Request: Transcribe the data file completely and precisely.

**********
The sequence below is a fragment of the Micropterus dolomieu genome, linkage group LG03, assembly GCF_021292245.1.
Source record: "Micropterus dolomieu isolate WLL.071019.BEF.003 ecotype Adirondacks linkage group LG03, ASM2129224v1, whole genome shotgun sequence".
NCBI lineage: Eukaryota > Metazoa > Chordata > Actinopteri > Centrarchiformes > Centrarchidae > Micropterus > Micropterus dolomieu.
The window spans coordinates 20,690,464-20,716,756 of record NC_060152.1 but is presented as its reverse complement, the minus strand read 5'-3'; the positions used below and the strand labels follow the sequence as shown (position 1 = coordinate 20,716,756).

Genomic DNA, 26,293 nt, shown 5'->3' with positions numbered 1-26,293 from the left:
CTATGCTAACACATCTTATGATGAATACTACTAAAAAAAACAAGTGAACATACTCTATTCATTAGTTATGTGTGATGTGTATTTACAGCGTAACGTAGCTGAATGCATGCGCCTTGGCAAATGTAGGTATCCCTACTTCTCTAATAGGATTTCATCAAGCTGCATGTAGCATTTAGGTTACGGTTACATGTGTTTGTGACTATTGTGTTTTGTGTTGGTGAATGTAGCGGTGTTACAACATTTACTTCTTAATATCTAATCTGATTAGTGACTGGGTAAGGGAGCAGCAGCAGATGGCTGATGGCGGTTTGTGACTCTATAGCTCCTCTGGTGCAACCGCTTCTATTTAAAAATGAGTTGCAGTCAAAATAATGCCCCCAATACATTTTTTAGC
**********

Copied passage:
The sequence below is a fragment of the Micropterus dolomieu genome, linkage group LG03, assembly GCF_021292245.1.
Source record: "Micropterus dolomieu isolate WLL.071019.BEF.003 ecotype Adirondacks linkage group LG03, ASM2129224v1, whole genome shotgun sequence".
NCBI lineage: Eukaryota > Metazoa > Chordata > Actinopteri > Centrarchiformes > Centrarchidae > Micropterus > Micropterus dolomieu.
The window spans coordinates 20,690,464-20,716,756 of record NC_060152.1 but is presented as its reverse complement, the minus strand read 5'-3'; the positions used below and the strand labels follow the sequence as shown (position 1 = coordinate 20,716,756).

Genomic DNA, 26,293 nt, shown 5'->3' with positions numbered 1-26,293 from the left:
CTATGCTAACACATCTTATGATGAATACTACTAAAAAAAACAAGTGAACATACTCTATTCATTAGTTATGTGTGATGTGTATTTACAGCGTAACGTAGCTGAATGCATGCGCCTTGGCAAATGTAGGTATCCCTACTTCTCTAATAGGATTTCATCAAGCTGCATGTAGCATTTAGGTTACGGTTACATGTGTTTGTGACTATTGTGTTTTGTGTTGGTGAATGTAGCGGTGTTACAACATTTACTTCTTAATATCTAATCTGATTAGTGACTGGGTAAGGGAGCAGCAGCAGATGGCTGATGGCGGTTTGTGACTCTATAGCTCCTCTGGTGCAACCGCTTCTATTTAAAAATGAGTTGCAGTCAAAATAATGCCCCCAATACATTTTTTAGC